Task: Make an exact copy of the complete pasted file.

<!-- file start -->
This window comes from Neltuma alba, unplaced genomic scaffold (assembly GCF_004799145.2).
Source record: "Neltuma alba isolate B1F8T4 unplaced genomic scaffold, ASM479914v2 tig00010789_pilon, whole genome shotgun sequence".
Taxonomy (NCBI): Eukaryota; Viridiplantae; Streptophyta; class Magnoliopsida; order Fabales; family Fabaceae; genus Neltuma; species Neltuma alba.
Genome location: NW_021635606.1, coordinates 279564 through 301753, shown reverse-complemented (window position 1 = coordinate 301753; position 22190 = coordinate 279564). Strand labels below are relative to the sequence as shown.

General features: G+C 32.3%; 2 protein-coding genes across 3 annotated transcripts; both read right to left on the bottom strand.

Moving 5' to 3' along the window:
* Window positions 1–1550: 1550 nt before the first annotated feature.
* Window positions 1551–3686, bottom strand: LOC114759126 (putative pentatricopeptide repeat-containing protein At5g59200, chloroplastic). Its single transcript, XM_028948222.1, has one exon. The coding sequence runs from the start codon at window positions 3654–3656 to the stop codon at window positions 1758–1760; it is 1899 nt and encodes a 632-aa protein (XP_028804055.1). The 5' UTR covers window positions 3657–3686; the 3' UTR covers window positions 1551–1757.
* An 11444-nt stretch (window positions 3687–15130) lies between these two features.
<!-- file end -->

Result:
This window comes from Neltuma alba, unplaced genomic scaffold (assembly GCF_004799145.2).
Source record: "Neltuma alba isolate B1F8T4 unplaced genomic scaffold, ASM479914v2 tig00010789_pilon, whole genome shotgun sequence".
Taxonomy (NCBI): Eukaryota; Viridiplantae; Streptophyta; class Magnoliopsida; order Fabales; family Fabaceae; genus Neltuma; species Neltuma alba.
Genome location: NW_021635606.1, coordinates 279564 through 301753, shown reverse-complemented (window position 1 = coordinate 301753; position 22190 = coordinate 279564). Strand labels below are relative to the sequence as shown.

General features: G+C 32.3%; 2 protein-coding genes across 3 annotated transcripts; both read right to left on the bottom strand.

Moving 5' to 3' along the window:
* Window positions 1–1550: 1550 nt before the first annotated feature.
* Window positions 1551–3686, bottom strand: LOC114759126 (putative pentatricopeptide repeat-containing protein At5g59200, chloroplastic). Its single transcript, XM_028948222.1, has one exon. The coding sequence runs from the start codon at window positions 3654–3656 to the stop codon at window positions 1758–1760; it is 1899 nt and encodes a 632-aa protein (XP_028804055.1). The 5' UTR covers window positions 3657–3686; the 3' UTR covers window positions 1551–1757.
* An 11444-nt stretch (window positions 3687–15130) lies between these two features.